There are only 10 Nemesis NXT racers in the world, and one happens to be in France, getting tuned up to compete in this year’s Reno Air Races in about 10 weeks. On display last month at the Paris Air Show, the lightweight, carbon-fiber racer lacked the usual Lycoming IO-540 engine, a six-cylinder powerplant that cruises the 1,500 pound two-seater at 325 miles per hour.
Aviation International News Online’s Olivia Saucier reported, “The Big Frog racer is getting attention for more than just its tongue-in-cheek patriotic name. The French aircraft is the first carbon-fiber race plane to run on a Diesel engine powered purely by jet-A fuel. And it is turning heads here at the Le Bourget show.
“Big Frog is the brainchild of three pilots–Frank Doyen, Mario Soave and Willy Gruhier – who dreamed up the project in 2005. They wanted to prove that a high-performance aircraft with a Diesel engine could win the prestigious Reno National Championship Air Races, which take place every September in the Nevada desert.”
Big Frog combines the NXT with an SMA SR305-230 engine, which uses less fuel, produces fewer emissions and has no lead in its go-juice. Environmentally, all it lacks is a bio-Diesel sponsor. The SMA powerplant is four cylinders, compared to the Lycoming’s six, has 235 fewer cubic inches than the 540, and in stock trim, puts out only 230 horsepower. The team is working on cooling, turbocharging and exhaust to pump that output up to “not something we will make public,” Big Frog team leader Franck Doyen told Ms. Saucier.
One factor that will help is the overall low weight of the airplane, 330 pounds lighter than its competitors. The combination of light weight and presumably formidable horsepower will be a big “X” factor in the race. No French entry has won since 1936, and no Diesel-powered craft has ever been entered in the Sport Class in which this NXT will fly.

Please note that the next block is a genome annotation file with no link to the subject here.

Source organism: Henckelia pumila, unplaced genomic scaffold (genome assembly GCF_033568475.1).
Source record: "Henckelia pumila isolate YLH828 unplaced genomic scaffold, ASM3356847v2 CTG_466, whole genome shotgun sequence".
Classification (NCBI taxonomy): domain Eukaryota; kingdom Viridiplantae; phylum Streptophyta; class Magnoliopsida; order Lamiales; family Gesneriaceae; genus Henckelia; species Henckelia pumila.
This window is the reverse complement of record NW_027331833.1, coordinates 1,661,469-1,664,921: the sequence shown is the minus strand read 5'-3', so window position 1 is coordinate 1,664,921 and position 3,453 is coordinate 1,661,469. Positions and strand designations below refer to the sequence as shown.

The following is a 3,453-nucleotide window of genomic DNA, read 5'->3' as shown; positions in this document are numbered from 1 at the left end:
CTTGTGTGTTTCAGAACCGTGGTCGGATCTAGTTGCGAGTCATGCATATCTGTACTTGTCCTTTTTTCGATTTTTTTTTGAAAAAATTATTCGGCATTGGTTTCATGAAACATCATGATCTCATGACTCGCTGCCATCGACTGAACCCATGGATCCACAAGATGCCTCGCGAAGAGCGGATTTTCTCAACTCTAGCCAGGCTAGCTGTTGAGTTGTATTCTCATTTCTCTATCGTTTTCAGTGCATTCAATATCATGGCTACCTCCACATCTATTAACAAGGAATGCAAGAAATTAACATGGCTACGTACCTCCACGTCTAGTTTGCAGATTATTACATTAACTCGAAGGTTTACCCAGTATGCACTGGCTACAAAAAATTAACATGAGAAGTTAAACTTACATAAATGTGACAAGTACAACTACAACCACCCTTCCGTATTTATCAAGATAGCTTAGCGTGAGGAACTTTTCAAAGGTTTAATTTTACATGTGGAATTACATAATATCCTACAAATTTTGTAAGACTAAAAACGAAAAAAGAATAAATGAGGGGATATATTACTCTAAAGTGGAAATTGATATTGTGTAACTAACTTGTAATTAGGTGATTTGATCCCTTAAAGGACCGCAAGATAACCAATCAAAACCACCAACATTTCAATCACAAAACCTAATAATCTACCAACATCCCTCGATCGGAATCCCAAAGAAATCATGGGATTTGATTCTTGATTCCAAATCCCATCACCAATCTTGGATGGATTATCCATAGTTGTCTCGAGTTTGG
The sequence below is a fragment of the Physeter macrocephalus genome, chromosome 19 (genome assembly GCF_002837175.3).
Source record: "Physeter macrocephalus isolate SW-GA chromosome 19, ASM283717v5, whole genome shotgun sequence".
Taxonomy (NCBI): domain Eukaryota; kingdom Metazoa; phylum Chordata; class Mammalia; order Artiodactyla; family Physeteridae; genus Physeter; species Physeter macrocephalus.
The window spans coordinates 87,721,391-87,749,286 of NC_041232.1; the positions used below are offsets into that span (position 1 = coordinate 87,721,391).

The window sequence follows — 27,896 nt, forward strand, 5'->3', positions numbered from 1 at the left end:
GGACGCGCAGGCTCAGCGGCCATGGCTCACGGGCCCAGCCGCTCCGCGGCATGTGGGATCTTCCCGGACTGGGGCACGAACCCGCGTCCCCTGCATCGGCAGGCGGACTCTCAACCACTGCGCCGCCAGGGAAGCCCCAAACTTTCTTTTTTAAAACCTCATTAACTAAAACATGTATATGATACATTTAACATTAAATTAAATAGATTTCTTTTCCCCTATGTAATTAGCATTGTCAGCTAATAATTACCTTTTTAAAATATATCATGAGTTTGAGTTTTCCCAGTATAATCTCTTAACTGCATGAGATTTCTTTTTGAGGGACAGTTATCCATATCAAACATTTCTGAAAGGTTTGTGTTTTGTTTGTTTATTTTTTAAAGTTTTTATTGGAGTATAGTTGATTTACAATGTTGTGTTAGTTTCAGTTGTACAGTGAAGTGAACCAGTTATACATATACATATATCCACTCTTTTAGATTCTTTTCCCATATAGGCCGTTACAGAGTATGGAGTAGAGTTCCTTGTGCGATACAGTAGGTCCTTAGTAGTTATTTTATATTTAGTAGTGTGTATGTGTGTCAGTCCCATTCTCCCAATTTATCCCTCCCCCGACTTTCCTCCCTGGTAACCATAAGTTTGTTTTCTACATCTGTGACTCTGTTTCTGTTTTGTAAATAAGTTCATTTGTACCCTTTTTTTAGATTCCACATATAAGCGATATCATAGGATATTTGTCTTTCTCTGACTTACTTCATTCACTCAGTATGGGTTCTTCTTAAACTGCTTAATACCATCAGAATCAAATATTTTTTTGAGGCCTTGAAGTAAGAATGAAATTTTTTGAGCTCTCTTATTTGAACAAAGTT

According to Ms. Saucier’s report, the team’s goal is to fly faster than 300 knots, with an average speed of 280 knots. The Sport Class category regularly sees speeds upwards of 350 knots.
They will have big ambitions to achieve. Jon Sharp’s IO-540 NXT had a record year in 2009, before he and his wife left the sport to care for Mrs. Sharp’s ailing mother. “The Team had its best year ever in the thirty plus years of racing at Reno in 2009 by setting a “record a day”. Records were broken each time the plane was on the course, with a qualifying record of 412+ MPH. The Team followed up the Qualifying record with heat race records each day raising the bar form 393+ MPH, to 399+ Mph, to 406+ MPH in the final heat race. This only to be topped by the sizzling Super Sport Gold Race Championship speed of 407+ MPH!”
A dozen skilled team members and the backing of big sponsors such as Dassault Systèmes, financial backers such as PICY Development, and piloting by Christophe Delbos and founder Willy Gruhier, may enable Big Frog to be a big surprise for Reno’s 200,000 spectators.
As 100 octane low lead fuel becomes more scarce, and in some places, illegal, Diesel fuel will take on new prominence. The military is moving toward more “heavy fuel” engines, airlines already rely on Jet-A, and both are investigating the promise of renewable sources for Diesel oil.
A nostrum heard in high-speed circles is that racing always leads to improvements in products offered to the general public. The drive to win leads to leaps forward in technology, and perhaps some of those leaps will show up in private aircraft in the near future.